Category Archives: Hekam Umm Khaled

حكم أم خالد and long camel necks

a compilation of meaningfully random short stories experienced with أم خالد herself. 

So I might not always say the correct things at the correct times sometimes. Slip-ups and whoopsies happen. More often than I’d like to confess. Especially to me, and that’s something I had to admit to myself heavy-heartedly. Writing what you want/need to say down always helps, as you can scribble and mark-off and take back and erase anything at any time without having to face judgement from your laptop or eye-rolling from your pencil. Regardless, knowing your weak points and trying to understand how to better them is a tough challenge to face, and finding yourself in an awkward situation where you just want the ground to swallow you whole is a feeling I wouldn’t recommend to anyone, unless you’re into that kind of thing.

أم خالد is usually good in those kinds of situations, she somehow always knows what to say. She says just enough and weighs it just right it’s surprising. I really don’t know how she does it, but she never sounded too-much, and you can always count on her knowing what to say when you feel like you want to disappear, and as I curled up next to her that day confused about everything at that moment, she puts her hand on my head and says

” ليت عنقي كعنق الجمل لأعرف ما أتكلم “

literally saying “I wish my neck was as long as a camel’s, so I would know what I’m saying”, kinda meaning that I should take more time before I spoke, I should think before I act and understand first what I need to say before I blurt out whatever I felt like saying. She was right, as أم خالد usually is, but I didn’t even have to think once before thanking her.


حكم أم خالد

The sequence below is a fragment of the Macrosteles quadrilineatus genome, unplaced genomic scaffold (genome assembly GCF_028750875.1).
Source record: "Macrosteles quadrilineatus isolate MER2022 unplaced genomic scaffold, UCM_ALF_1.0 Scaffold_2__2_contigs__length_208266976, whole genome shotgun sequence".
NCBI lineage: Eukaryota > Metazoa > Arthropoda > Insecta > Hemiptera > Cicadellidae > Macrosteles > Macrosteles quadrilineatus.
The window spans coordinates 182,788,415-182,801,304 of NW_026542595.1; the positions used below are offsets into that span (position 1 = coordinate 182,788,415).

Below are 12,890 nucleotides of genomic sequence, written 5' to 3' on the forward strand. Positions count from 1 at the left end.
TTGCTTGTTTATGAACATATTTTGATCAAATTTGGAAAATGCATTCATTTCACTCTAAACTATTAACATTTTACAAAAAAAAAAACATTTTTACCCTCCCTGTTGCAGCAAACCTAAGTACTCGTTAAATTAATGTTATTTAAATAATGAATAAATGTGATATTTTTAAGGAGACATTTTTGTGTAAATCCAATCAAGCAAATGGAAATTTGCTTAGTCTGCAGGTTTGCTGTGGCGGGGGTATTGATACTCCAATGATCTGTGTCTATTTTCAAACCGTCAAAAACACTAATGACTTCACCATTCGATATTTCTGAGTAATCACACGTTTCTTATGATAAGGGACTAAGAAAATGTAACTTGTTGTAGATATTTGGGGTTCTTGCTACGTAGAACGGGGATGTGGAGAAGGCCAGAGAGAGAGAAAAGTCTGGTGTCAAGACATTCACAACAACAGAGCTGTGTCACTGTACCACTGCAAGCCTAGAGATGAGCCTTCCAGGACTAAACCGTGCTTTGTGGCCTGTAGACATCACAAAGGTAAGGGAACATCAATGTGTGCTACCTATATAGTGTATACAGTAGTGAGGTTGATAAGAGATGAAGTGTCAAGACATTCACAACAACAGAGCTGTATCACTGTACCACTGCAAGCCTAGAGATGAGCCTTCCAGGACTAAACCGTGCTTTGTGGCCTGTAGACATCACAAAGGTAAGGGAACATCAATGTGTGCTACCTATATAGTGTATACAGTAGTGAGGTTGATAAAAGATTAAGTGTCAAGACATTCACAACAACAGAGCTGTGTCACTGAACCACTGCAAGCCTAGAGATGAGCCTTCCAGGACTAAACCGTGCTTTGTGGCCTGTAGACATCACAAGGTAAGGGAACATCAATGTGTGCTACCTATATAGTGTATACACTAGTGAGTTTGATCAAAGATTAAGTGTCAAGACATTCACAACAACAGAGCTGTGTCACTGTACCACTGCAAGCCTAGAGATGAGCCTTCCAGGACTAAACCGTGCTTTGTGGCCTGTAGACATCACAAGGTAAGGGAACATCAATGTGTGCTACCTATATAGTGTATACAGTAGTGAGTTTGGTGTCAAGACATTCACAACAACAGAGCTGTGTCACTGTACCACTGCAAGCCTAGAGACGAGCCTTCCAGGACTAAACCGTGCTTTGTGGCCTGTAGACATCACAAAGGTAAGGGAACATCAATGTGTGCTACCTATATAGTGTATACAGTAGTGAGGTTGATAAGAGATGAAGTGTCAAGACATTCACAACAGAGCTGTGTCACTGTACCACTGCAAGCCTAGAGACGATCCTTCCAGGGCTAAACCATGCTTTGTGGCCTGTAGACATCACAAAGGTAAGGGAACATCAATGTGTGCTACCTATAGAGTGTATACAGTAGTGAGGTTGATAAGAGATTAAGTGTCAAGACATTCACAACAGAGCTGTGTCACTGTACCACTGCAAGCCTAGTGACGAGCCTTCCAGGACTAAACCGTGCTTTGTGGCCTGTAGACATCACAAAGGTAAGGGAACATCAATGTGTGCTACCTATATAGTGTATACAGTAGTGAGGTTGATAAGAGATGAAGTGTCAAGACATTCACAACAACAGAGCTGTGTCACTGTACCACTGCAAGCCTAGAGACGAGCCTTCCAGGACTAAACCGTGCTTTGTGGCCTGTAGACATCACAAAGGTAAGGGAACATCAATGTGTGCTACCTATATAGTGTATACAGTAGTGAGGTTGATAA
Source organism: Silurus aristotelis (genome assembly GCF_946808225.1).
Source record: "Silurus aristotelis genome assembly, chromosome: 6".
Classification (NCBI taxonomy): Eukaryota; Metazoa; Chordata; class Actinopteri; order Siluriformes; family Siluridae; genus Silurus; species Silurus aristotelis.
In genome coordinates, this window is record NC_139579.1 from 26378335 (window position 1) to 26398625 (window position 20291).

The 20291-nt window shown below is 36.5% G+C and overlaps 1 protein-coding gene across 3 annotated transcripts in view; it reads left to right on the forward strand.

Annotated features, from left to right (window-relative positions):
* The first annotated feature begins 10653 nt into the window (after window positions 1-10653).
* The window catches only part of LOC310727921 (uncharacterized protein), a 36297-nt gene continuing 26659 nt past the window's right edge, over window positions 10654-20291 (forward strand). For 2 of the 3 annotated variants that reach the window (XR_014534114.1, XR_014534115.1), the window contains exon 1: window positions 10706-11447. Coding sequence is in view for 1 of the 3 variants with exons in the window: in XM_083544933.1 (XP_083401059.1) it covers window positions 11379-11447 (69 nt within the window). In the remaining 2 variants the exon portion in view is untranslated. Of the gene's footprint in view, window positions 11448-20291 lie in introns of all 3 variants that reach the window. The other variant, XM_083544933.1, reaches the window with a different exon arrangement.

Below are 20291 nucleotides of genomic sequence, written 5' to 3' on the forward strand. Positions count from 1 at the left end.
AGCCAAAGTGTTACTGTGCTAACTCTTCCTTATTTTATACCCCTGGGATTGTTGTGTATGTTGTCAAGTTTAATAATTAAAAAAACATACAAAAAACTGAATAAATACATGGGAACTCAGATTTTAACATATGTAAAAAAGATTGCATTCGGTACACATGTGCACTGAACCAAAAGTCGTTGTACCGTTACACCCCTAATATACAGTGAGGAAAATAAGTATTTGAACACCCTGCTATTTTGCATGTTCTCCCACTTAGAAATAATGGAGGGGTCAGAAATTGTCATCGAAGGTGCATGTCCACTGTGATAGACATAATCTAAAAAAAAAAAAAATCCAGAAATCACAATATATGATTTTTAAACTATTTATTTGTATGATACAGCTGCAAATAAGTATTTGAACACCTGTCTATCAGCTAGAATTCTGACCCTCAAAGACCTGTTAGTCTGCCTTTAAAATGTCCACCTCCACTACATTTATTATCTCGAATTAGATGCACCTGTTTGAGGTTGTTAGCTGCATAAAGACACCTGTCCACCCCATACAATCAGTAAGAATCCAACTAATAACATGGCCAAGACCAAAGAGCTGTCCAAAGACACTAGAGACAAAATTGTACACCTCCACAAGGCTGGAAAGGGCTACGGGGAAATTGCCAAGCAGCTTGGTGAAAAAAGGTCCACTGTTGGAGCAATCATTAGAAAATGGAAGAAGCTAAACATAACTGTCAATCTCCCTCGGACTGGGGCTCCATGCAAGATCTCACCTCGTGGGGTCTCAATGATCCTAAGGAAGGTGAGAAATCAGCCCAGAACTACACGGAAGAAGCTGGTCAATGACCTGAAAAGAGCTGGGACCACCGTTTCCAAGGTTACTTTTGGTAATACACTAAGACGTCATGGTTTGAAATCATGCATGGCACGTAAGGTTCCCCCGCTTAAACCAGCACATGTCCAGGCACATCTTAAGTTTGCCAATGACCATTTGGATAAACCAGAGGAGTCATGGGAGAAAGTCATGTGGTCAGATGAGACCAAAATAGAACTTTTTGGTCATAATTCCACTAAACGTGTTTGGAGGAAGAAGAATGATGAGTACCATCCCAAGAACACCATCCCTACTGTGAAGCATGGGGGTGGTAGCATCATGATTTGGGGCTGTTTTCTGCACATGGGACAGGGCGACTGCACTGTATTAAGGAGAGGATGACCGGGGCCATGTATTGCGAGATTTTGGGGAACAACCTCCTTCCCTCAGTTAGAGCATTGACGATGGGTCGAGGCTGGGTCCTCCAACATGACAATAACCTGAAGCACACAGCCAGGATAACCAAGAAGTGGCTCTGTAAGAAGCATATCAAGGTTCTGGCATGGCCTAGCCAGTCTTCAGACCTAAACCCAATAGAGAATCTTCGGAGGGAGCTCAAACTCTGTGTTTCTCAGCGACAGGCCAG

So I’ve decided to start a new segment called  “حكم أم خالد”, which literally translates to “the wisdom of Khaled’s mother”. Khaled being my uncle, the mother of Khaled therefore being my grandmother. حكم أم خالد will be a compilation of short stories, sometimes random and sometimes meaningful, experienced with أم خالد herself.  Women in Lebanon are traditionally called “mother of [first son’s name]”, unless there is no son, they will then be called mother of [first born daughter], or just by their names. So I have been hanging out with أم خالد ever since I came back to Lebanon, and I’ve noticed that she’s got a few interesting stories to tell and teachings to teach and quotes to whip out whenever time demands. We were on the balcony once, watching familiar-looking strangers walk by the old neighborhood when a group of very loud teenagers hurried by, they looked like they were about to start trouble. Their faces were far from innocent, much like people who had done something together and are no longer keeping it a secret. أم خالد looks at them with worried eyes, and as the few remaining coffee grounds sit still in her cup between her hands, she says  

” قل لي من تعاشر أقل لك من انت “

Which literally translates to “Tell me who you hang out/ mix with, and I will tell you who you are”, kind of like when we say “ceux qui se ressemblent s’assemblent” in French, i.e birds of a feather flock together. I silently shook my head in approval as we watched them reach the end of the street. It wasn’t the first time I had heard something similar, but it was the first of what I’d heard in arabic, short but gripping, it demanded to be acknowledged.